SAN ANTONIO – Bexar County District Attorney Joe Gonzales on Wednesday requested a legal opinion from Texas Attorney General Ken Paxton on whether he can prosecute federal officials who intentionally deprive residents the right to vote.
According to a news release, the request from the Democrat specifically asks Paxton, a Republican, to clarify the scope of the authority of a criminal district attorney to prosecute a federal official who knowingly violates the Texas Election Code by preventing Texas voters – especially those age 65 or older – from voting by mail.
Gonzales cited local media reports that show mail sorting equipment being removed from Bexar County post offices, which forces post offices employees to hand-sort mail.
“If Bexar County residents cannot rely on the USPS to deliver things like medication or pay bills on time, how can they be certain their ballots will be received, let alone counted?” Gonzales said. “While Texas Attorney General Ken Paxton has routinely focused on virtually non-existent voter fraud, I am more concerned with what appears to be an effort to keep lawful voters from any party from being able to have their mail-in votes tallied without the federal government standing in the way.”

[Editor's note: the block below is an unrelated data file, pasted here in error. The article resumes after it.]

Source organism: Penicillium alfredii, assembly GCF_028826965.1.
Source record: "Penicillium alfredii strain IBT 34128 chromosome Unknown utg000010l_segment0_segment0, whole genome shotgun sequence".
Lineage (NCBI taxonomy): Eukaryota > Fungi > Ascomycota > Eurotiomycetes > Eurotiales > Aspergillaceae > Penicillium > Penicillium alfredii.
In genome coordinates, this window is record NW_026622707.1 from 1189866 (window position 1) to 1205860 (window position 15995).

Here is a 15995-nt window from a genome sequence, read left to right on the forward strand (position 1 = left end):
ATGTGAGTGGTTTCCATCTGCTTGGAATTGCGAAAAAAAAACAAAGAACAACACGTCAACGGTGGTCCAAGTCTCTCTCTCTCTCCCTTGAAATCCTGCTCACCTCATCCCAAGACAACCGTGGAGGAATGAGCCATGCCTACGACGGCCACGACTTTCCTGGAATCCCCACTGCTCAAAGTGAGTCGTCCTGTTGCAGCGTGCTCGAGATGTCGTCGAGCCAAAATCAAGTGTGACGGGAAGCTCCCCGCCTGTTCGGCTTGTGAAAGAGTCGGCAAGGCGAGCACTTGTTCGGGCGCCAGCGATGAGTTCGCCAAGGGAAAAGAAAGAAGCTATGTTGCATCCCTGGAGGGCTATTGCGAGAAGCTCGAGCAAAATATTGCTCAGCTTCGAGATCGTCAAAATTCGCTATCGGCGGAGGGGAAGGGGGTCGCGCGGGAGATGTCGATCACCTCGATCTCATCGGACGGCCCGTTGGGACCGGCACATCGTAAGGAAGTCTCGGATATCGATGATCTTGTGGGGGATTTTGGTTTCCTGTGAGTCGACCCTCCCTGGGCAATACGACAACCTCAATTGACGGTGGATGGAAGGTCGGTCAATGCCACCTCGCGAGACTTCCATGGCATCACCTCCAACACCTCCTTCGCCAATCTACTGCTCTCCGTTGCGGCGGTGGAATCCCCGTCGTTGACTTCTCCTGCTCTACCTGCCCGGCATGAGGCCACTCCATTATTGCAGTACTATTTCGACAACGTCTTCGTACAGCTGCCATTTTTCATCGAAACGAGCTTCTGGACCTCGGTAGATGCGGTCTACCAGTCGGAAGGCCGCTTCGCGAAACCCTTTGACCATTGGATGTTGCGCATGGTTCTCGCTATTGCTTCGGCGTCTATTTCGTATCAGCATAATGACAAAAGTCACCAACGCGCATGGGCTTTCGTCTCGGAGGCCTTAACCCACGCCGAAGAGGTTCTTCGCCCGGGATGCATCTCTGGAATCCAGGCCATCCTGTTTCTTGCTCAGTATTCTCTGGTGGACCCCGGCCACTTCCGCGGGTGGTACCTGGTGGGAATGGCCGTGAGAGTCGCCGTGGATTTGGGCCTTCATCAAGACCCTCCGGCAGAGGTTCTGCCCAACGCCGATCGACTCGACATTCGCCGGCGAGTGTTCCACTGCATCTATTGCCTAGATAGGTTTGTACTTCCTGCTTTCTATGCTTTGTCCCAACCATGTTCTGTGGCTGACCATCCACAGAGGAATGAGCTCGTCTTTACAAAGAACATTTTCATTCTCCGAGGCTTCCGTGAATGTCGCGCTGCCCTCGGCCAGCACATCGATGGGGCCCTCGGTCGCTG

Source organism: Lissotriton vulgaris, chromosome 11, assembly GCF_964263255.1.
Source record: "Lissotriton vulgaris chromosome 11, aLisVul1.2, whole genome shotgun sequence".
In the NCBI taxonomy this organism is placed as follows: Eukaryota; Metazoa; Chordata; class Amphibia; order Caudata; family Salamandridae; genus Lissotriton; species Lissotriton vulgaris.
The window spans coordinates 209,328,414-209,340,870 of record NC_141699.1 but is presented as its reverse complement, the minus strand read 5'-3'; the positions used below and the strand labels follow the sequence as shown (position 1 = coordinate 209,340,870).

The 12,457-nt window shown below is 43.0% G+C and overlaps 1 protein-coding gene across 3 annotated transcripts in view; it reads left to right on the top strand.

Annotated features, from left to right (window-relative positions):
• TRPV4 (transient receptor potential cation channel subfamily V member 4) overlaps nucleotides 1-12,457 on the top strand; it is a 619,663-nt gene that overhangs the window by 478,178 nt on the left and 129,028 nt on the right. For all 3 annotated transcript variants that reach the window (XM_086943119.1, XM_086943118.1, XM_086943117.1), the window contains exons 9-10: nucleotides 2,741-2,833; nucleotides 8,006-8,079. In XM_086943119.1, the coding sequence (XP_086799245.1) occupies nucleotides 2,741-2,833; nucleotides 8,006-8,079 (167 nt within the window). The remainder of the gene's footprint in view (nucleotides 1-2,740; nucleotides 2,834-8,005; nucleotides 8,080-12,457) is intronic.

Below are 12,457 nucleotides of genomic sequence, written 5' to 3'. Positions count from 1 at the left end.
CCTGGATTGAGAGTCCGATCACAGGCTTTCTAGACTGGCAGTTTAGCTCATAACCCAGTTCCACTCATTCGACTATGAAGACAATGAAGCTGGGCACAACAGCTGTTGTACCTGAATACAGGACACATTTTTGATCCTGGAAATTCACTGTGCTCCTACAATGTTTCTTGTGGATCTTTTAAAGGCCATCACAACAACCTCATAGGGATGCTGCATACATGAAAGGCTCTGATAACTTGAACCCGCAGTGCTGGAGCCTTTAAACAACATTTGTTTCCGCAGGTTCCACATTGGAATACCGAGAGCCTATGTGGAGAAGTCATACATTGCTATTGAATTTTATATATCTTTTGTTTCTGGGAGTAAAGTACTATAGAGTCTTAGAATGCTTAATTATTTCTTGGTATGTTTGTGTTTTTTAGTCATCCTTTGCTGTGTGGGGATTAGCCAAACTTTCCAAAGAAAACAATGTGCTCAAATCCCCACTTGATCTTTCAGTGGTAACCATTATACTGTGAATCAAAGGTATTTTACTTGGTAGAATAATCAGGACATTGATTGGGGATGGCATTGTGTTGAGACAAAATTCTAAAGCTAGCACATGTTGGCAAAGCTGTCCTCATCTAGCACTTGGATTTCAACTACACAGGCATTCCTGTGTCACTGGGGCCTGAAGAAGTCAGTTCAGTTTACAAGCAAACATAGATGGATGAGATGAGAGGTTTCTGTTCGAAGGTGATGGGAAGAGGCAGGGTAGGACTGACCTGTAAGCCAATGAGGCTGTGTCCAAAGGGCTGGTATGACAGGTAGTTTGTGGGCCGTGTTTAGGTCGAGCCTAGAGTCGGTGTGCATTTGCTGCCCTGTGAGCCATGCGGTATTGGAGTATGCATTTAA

During a news conference Wednesday, Democratic U.S. Rep. Joaquin Castro said that six mail sorting machines had been removed from the San Antonio General Mail Facility.
Castro said prior to the news conference, he toured the facility out of concern for local residents who have told him that medicines, bills and other mail are arriving late.
The congressman said the concerns are a product of recent cost-cutting measures newly appointed Postmaster General Louis DeJoy ordered following years of financial losses at the agency.
However, following backlash by the public and lawsuits over concerns of delayed mail, including potentially mail-in ballots, DeJoy is halting some of the operational changes to mail delivery until after the November election.